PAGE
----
What recent assessment he has made of the effect of changes in the number of police officers on the level of serious crime.
In April we published our serious violence strategy, which sets out a range of factors driving increases in violent crime. Our analysis shows that changes in the drugs market are a major factor behind the recent increases in serious violence.
South Yorkshire police have seen their budget reduce by £66 million in real terms since 2010, and they expect more to come. In Sheffield, knife crime has increased by 41% over the past year. Does the Minister agree that reducing police numbers has a direct effect on this staggering upward trend in violent crime, which has led to many tragic deaths and left many families grieving?
I thank the hon. Lady for that question. She will know that the South Yorkshire constabulary is receiving an extra £5 million this year, and that the Government have protected police funding since 2015. Indeed, police constabularies across the country will see up to £460 million more in funding with the help of police and crime commissioners. Serious violence has to be tackled as part of a national strategy, which is exactly what we have set out.
Bedfordshire police are under unprecedented pressure: violent crime is up, they face the third largest terrorist threat in the country, and they have had to support the visit of President Trump and deal with an increase in mental health cases. Can the Secretary of State explain how the police can keep the people of Bedford safe when they do not have the resources to attend 999 calls?
I am sure that my right hon. Friend the Home Secretary would agree with me that the way in which Bedfordshire is kept safe is through the excellent work of its police officers and its Conservative police and crime commissioner, who has managed to increase officer numbers in her constabulary by 6.5% over the past year.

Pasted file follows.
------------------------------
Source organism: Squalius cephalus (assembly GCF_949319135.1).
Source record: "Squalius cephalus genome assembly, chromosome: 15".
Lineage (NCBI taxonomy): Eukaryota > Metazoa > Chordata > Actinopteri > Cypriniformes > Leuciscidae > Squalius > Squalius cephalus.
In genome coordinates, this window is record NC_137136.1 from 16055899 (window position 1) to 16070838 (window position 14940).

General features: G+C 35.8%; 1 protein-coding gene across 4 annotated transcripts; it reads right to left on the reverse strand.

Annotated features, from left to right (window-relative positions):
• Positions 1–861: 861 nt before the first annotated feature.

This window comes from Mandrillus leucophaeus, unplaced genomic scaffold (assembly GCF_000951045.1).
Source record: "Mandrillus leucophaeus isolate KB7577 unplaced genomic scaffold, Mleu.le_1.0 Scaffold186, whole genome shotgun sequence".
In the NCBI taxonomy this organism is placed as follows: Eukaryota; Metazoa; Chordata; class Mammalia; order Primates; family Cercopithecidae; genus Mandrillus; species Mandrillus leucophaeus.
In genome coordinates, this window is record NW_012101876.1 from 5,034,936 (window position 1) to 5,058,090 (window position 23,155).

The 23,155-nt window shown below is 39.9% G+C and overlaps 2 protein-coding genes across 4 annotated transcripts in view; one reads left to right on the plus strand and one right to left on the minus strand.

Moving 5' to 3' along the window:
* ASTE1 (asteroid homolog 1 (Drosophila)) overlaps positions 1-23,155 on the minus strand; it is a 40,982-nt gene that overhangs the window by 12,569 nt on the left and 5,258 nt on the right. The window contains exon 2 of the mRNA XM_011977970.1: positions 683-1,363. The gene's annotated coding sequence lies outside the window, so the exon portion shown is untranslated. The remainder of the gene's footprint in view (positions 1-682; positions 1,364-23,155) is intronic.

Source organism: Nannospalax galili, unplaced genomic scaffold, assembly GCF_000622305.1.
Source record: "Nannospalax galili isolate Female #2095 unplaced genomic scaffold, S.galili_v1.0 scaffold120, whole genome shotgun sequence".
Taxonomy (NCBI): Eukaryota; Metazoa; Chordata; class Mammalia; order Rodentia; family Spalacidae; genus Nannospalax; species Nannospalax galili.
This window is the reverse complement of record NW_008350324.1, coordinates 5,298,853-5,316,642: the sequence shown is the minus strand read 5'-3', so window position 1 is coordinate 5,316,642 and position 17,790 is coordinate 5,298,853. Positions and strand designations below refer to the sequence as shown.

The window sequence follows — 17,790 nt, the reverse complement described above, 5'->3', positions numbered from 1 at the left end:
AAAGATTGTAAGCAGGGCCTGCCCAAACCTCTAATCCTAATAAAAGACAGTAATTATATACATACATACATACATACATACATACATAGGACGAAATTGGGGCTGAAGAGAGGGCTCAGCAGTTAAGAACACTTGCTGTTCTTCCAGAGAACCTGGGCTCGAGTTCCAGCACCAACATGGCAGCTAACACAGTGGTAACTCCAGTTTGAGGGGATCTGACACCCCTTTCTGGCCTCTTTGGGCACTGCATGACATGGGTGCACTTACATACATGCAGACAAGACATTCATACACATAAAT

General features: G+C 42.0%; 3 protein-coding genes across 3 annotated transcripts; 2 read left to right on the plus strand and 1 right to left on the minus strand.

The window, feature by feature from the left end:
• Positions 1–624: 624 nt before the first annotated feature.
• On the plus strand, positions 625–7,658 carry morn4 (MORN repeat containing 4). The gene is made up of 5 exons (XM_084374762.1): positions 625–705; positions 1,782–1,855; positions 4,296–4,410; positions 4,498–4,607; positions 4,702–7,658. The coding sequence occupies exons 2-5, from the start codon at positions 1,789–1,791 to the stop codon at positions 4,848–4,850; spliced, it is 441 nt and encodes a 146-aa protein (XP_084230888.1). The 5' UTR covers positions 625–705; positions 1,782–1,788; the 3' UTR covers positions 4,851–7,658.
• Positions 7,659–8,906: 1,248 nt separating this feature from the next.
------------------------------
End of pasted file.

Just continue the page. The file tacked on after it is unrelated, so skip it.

This rather demonstrates the difference between this Government and the right hon. Gentleman’s party. We are concerned with answering the question that the public ask us: how can we make our country safer? We have taken a cold, hard look at the rise in serious violence, and we have drawn together, from a range of parties, including the police, healthcare providers, schools and so on, the serious violence strategy, and it is through that strategy, with the help of those providers, that we will tackle this issue.
Today the Daily Mail published the results of an exclusive survey, which showed that 57% of people say that police officers have surrendered control of our neighbourhoods and criminals have no fear of being caught; a quarter of people do not feel safe going out at night; and more than half of respondents who reported a crime did not have a police officer attend. Does the Minister accept any responsibility for those figures, or does the Home Office still labour under the dangerous delusion that its cuts have not affected community safety?
I gently remind the hon. Lady that the Government have provided £460 million in additional funding for the police this year, which I understand she voted against. Again, we have to look at this as a strategy. The problem cannot be solved by police officers alone, vital though they are. Early intervention and tackling young people before they get dragged into criminality are key, and I hope that the Labour party will support the Offensive Weapons Bill, which gives the police the powers they need.